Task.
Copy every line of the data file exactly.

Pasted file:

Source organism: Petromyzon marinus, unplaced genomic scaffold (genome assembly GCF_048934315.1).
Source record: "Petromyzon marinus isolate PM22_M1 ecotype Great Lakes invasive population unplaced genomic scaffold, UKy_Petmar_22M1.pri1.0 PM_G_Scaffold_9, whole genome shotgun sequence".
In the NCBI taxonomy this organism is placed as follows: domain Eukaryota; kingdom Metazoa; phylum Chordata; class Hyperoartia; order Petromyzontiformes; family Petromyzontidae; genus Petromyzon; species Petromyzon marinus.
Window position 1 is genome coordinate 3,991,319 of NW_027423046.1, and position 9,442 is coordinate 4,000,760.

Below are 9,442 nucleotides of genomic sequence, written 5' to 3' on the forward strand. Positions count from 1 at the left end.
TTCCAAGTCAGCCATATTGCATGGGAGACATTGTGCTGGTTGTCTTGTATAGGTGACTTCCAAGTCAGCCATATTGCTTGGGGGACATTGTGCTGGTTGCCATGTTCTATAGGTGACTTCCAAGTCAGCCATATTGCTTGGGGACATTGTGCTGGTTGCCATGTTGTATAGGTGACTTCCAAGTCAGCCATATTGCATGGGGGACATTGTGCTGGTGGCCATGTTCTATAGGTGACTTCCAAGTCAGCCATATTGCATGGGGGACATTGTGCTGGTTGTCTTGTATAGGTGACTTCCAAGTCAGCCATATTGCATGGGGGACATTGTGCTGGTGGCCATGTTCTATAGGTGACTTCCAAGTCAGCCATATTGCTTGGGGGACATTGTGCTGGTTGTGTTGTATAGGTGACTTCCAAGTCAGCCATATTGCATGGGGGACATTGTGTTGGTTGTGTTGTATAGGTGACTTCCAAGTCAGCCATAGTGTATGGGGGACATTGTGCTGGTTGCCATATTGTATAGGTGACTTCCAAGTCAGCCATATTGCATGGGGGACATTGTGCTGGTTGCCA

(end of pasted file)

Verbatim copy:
Source organism: Petromyzon marinus, unplaced genomic scaffold (genome assembly GCF_048934315.1).
Source record: "Petromyzon marinus isolate PM22_M1 ecotype Great Lakes invasive population unplaced genomic scaffold, UKy_Petmar_22M1.pri1.0 PM_G_Scaffold_9, whole genome shotgun sequence".
In the NCBI taxonomy this organism is placed as follows: domain Eukaryota; kingdom Metazoa; phylum Chordata; class Hyperoartia; order Petromyzontiformes; family Petromyzontidae; genus Petromyzon; species Petromyzon marinus.
Window position 1 is genome coordinate 3,991,319 of NW_027423046.1, and position 9,442 is coordinate 4,000,760.

Below are 9,442 nucleotides of genomic sequence, written 5' to 3' on the forward strand. Positions count from 1 at the left end.
TTCCAAGTCAGCCATATTGCATGGGAGACATTGTGCTGGTTGTCTTGTATAGGTGACTTCCAAGTCAGCCATATTGCTTGGGGGACATTGTGCTGGTTGCCATGTTCTATAGGTGACTTCCAAGTCAGCCATATTGCTTGGGGACATTGTGCTGGTTGCCATGTTGTATAGGTGACTTCCAAGTCAGCCATATTGCATGGGGGACATTGTGCTGGTGGCCATGTTCTATAGGTGACTTCCAAGTCAGCCATATTGCATGGGGGACATTGTGCTGGTTGTCTTGTATAGGTGACTTCCAAGTCAGCCATATTGCATGGGGGACATTGTGCTGGTGGCCATGTTCTATAGGTGACTTCCAAGTCAGCCATATTGCTTGGGGGACATTGTGCTGGTTGTGTTGTATAGGTGACTTCCAAGTCAGCCATATTGCATGGGGGACATTGTGTTGGTTGTGTTGTATAGGTGACTTCCAAGTCAGCCATAGTGTATGGGGGACATTGTGCTGGTTGCCATATTGTATAGGTGACTTCCAAGTCAGCCATATTGCATGGGGGACATTGTGCTGGTTGCCA